First the Reserve Bank of Australia decided to leave the cash rate on hold, then the four major Australian banks increased their interest rates out of cycle with the RBA and the following week posted their profit for the quarter, which is up 7% for CBA and NAB. In these ever changing times many are concerned about how this will affect the lending market.
Leaving the cash rate on hold and the out of cycle interest rate hike has drawn the ire of journalists, politicians and customers alike and of course created more uncertainty in an already jittery property market. It is only when you look at the underlying issues; higher funding costs, slowing global growth and an escalation in the European sovereign debt crisis leading to high market volatility; that the true picture emerges.
The PR fallout alone shows that increasing interest rates out of cycle is a decision that the banks have not taken lightly. Furthermore while many criticise the banks for announcing billion dollar profits, banks need cash buffers in order to be able to loan money in the first place. If they didn’t raise rates and the cost of borrowing (internationally) continued to increase, the banks might find themselves in a position of not being able to lend in the future. This would make things a lot worse for borrowers and the property market in general.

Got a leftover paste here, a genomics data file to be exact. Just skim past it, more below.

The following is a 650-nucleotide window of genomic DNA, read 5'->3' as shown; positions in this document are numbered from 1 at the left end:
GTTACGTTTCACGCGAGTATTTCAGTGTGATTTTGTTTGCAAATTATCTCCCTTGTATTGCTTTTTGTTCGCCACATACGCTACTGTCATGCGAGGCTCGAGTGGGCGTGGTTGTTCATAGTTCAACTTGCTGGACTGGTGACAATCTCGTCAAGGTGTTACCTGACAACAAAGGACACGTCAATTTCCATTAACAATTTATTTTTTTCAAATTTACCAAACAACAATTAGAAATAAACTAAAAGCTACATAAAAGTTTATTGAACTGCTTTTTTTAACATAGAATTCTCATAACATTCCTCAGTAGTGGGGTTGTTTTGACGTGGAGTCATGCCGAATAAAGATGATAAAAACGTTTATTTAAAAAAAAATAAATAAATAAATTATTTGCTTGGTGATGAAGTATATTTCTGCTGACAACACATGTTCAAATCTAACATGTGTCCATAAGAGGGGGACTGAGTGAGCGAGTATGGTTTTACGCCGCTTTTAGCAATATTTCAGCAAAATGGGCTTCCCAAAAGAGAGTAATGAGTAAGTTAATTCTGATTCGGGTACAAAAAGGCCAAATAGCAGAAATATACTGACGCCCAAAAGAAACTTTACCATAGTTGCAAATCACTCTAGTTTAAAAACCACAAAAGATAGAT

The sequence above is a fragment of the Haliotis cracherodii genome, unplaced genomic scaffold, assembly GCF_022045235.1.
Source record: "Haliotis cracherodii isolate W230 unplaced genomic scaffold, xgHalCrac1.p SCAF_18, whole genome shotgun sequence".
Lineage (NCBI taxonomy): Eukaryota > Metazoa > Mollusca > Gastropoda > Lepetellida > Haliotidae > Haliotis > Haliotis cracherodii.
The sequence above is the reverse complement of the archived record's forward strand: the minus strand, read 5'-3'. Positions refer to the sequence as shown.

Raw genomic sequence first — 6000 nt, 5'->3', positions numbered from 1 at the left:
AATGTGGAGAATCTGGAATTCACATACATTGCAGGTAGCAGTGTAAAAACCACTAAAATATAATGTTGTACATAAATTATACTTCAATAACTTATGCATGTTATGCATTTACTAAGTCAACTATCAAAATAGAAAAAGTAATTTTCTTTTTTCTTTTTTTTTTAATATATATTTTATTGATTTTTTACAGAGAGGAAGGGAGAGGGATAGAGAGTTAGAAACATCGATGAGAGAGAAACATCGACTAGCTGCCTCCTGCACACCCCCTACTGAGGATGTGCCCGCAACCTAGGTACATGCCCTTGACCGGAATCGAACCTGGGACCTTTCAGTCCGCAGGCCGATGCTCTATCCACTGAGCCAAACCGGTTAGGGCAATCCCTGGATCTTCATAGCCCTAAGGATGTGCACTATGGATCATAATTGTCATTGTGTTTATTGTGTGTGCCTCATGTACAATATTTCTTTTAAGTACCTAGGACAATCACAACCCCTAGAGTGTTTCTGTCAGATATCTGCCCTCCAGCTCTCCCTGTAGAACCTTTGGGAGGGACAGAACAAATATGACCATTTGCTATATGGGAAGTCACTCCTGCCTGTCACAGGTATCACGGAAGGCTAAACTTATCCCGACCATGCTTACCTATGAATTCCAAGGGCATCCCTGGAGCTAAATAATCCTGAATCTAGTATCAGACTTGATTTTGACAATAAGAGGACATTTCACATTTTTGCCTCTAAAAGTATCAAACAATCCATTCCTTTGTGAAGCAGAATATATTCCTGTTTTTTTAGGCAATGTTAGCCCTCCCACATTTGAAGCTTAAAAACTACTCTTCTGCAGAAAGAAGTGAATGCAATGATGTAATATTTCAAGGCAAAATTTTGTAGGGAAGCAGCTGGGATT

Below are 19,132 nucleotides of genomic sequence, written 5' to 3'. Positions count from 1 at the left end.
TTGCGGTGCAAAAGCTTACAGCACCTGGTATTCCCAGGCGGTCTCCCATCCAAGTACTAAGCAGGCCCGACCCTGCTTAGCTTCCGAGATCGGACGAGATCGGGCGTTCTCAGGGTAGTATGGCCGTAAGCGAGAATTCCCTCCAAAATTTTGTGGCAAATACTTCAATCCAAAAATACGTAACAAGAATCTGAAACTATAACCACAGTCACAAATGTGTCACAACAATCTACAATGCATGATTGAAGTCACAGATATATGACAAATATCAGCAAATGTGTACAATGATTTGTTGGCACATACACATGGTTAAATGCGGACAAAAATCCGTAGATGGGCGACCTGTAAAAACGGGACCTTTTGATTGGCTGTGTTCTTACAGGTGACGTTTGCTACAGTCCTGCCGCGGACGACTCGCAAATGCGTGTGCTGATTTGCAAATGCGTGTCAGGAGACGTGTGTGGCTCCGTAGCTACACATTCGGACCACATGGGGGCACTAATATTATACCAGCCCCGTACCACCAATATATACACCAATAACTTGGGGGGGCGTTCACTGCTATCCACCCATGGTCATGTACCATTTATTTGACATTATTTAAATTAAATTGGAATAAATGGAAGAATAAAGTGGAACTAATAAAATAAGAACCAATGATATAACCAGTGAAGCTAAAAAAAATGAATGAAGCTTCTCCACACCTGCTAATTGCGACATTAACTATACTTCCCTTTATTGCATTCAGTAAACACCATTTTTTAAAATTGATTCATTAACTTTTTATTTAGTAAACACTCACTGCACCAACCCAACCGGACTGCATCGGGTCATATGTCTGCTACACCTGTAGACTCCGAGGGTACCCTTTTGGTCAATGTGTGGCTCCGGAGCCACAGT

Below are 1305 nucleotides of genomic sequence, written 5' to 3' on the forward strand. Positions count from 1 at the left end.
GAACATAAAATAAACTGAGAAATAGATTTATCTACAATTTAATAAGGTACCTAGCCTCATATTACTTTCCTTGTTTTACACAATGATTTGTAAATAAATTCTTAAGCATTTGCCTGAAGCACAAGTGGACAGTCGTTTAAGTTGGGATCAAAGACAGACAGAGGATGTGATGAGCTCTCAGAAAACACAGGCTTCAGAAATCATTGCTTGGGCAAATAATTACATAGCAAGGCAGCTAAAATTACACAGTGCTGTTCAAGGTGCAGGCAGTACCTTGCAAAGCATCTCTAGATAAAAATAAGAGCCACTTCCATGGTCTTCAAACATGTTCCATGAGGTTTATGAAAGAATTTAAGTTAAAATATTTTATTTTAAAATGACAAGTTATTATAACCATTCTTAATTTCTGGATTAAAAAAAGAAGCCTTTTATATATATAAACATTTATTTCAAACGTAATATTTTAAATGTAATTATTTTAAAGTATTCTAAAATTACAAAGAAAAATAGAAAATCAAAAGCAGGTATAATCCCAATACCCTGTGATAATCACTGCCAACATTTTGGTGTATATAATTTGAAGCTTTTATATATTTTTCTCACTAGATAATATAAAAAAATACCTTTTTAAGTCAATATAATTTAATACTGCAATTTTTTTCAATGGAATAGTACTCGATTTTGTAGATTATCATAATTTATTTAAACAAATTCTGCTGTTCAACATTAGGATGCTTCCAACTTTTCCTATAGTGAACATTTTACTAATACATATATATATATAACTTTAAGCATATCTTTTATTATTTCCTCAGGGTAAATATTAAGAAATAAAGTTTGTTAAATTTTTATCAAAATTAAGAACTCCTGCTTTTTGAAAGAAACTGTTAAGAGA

Against the backdrop of economic uncertainty and with mortgage lending figures falling to 1977 levels, there are still glimmers of hope in the lending market, particularly in refinancing.
It seems that many home owners are still not rushing out to refinance on a better deal. There could be many reasons for this. Successful mortgage brokers are demystifying the perceived complexity and cost of refinancing for clients, while at the same time adding greater value to clients, by providing them with free market appraisals, auto valuation (AVM) reports, suburb reports and regularly following-up. Clients appreciate this level of service (especially if they are not getting it from other providers) and as a result are more likely to stay loyal when the good times return.